Lysosomal Acid Lipase Deficiency (LALD)
Lysosomal acid lipase deficiency (LALD) is a chronic, progressive, inherited disease. Children and adults with LALD do not have a fully functioning enzyme that is needed for the breakdown of certain lipids (fats). As a result of this deficiency, these lipids accumulate in organs (including the liver and spleen) and cells throughout the body causing them to not work properly. This can lead to fatty liver disease, cirrhosis (scarring of the liver) and liver failure.
LALD is caused by a deficiency of an enzyme called lysosomal acid lipase (LAL). The LAL enzyme plays a major role in the control of lipid particles known as low density lipoproteins (LDL), a type of cholesterol referred to as “bad cholesterol” which can be linked to cardiovascular disease. Without this enzyme, harmful amounts of various lipid particles build up in a part of the cell known as the lysosome. This fat accumulation, can lead to significant health consequences including damage to the liver and other organs.
LALD in Infants
Very low levels of the LAL enzyme lead to early onset LALD, also known as Wolman disease (WD). It is estimated that LALD occurs in about 8 live births per year. However, the rate may be higher if the parents are of Persian-Jewish ancestry. LALD presents in infants as a rapidly progressive disease with life-threatening complications occurring most frequently within the first six months of life. Infants with this disease develop liver failure and cannot grow properly because they have difficulty absorbing nutrients from food. Affected infants generally do not survive past one year of age.
LALD in Children and Adults
Late onset LALD is also known as cholesteryl ester storage disease (CESD) and can affect children and adults. It is estimated that the prevalence of CESD is 1 in 40,000 individuals. The deficiency of the LAL enzyme leads to a build-up of fat in the liver, spleen and other parts of the body. In children and adults, the disease may not be easily recognized because individuals may feel well and have no symptoms. Many lipids accumulate in the liver, and as a result, the liver becomes dysfunctional and may become enlarged. Ultimately, scarring and liver failure may occur. In addition, high levels of lipids in the blood can lead to cardiovascular complications, such as coronary artery disease (CAD) and stroke.
Because some of the signs and symptoms associated with LALD are similar to those of other more common disorders, it may take months or even years for people with LALD to get an accurate diagnosis. Also, since the initial signs and symptoms may seem rather mild, patients and healthcare providers may not suspect a progressive disease for a long time. An accurate and definitive diagnosis of LALD can be made with a blood test that measures the activity of the LAL enzyme. LALD can also be diagnosed through genetic testing. You need to consult your healthcare professional regarding testing for LALD.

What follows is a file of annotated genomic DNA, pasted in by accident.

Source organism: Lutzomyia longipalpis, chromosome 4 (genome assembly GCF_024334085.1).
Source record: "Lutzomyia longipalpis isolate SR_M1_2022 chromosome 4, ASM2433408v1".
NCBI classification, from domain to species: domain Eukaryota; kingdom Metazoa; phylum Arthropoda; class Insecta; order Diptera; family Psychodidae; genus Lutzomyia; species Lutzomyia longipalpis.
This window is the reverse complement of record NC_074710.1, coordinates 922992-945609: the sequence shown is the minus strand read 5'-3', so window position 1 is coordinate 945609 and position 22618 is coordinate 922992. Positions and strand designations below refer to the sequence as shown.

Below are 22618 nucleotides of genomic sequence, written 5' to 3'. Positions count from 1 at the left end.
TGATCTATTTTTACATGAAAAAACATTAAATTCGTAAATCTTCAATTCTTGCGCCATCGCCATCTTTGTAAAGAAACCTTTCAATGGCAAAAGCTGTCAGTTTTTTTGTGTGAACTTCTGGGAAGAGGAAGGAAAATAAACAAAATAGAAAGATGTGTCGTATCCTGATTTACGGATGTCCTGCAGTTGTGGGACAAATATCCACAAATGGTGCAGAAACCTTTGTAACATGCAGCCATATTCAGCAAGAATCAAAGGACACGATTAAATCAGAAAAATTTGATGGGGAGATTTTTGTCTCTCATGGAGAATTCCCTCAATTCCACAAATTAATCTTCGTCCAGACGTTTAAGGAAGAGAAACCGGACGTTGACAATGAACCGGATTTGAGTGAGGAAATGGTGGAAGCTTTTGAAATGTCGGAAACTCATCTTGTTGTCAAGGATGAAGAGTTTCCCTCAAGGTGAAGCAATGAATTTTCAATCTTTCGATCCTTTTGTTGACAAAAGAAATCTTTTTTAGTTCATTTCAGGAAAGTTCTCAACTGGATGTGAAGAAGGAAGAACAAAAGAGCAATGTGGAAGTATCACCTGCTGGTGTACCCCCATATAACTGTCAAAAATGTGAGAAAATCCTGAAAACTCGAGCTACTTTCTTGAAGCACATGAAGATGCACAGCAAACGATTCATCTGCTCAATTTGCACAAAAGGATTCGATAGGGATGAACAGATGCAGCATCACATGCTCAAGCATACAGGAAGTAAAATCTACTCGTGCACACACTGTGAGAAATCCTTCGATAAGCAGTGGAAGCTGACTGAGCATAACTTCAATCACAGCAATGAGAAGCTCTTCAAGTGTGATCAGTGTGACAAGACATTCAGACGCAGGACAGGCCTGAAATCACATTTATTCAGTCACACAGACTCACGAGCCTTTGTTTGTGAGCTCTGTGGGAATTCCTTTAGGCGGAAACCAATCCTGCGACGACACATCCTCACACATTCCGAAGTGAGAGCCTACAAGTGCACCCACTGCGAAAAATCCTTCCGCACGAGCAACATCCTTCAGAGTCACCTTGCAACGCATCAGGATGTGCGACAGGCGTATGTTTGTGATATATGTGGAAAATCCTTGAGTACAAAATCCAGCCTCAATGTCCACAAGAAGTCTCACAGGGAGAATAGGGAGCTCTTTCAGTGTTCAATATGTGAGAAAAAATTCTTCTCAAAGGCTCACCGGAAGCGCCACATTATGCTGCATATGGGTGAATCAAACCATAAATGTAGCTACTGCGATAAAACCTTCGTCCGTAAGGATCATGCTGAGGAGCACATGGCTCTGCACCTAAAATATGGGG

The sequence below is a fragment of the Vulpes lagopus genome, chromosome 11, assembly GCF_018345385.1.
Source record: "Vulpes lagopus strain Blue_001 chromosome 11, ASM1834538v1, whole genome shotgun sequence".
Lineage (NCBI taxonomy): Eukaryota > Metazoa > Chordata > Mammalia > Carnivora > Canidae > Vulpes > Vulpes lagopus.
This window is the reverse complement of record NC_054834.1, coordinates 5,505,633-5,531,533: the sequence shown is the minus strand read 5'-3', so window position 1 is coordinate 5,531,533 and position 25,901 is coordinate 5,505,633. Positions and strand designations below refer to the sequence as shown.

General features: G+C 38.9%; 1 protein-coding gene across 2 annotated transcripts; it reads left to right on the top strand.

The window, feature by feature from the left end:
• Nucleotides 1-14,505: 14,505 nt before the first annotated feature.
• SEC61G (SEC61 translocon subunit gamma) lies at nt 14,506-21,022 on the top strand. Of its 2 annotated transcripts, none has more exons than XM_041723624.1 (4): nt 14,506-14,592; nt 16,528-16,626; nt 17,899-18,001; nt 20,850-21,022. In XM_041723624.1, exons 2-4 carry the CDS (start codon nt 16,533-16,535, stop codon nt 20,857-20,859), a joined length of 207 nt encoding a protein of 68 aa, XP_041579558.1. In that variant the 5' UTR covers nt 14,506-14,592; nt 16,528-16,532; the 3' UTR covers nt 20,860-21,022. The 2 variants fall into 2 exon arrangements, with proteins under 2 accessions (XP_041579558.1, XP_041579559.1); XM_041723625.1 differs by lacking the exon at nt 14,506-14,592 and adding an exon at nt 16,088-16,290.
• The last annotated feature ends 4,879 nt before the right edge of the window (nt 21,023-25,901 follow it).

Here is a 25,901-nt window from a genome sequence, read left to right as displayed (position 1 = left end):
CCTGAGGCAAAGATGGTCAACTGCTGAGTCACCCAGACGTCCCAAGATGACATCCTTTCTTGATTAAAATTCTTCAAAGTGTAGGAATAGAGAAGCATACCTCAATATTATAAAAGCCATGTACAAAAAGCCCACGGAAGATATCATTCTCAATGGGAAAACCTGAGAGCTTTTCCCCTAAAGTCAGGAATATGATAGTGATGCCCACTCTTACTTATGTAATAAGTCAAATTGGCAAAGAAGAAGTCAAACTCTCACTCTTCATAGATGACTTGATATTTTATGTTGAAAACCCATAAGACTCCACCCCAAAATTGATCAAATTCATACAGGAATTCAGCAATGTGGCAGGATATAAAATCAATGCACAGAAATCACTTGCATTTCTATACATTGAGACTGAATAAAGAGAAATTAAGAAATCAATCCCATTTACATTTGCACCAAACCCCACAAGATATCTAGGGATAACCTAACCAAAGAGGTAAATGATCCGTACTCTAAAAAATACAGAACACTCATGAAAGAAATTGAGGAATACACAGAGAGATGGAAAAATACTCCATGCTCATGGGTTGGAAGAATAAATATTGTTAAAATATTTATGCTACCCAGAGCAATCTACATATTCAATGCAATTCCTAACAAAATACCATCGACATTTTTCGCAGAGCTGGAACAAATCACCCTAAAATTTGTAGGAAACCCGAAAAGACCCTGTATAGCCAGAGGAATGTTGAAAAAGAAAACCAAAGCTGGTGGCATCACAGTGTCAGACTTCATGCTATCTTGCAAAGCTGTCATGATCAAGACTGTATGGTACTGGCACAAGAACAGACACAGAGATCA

Infants, children and adults who suffer from LALD experience a range of serious health problems. The lack of the LAL enzyme can lead to a build-up of fatty material in a number of body organs including the liver, spleen, gut, in the wall of blood vessels and other organs.
Many signs of LALD may not be visible and can only be determined through blood tests and examination by a healthcare provider. However, some common symptoms and signs of LALD in infants may include:
• Failure to grow
• Difficulty absorbing nutrients from food (malabsorption), presence of fat in feces
• Persistent diarrhea and vomiting
• Swollen belly
• Jaundice (yellowing of the skin and eyes).
The signs and symptoms of LALD in children and adults may not be present at all. As the liver damage progresses, symptoms may include:
• Enlarged abdomen from fluid accumulation (ascites)
• Easy bruising or bleeding
• Jaundice (yellowing of the skin and eyes).
Currently there are no approved treatments for LALD. Medication to control cholesterol levels is recommended in order to prevent the early development of fat deposits in blood vessels. Use of enzyme replacement therapy with recombinant human LAL in short-term studies has shown some promise but this is still under investigation.
National Help Line:
This support resource gives you and your loved one somewhere to turn for answers after diagnosis, helps you understand your disease, and provides you with the resources you need. You can call 1 (800) 563-5483 Monday to Friday from 9 AM to 5 PM EST.
The Peer Support Network:
This is a national network of people living with liver disease that have offered to share their experiences with others. It was developed by the Canadian Liver Foundation as a means to link Canadians like you who have a family member who has liver disease, who care for someone who suffers from liver disease, or who have been diagnosed with a liver disease, to talk about your concerns with a peer in a similar situation.
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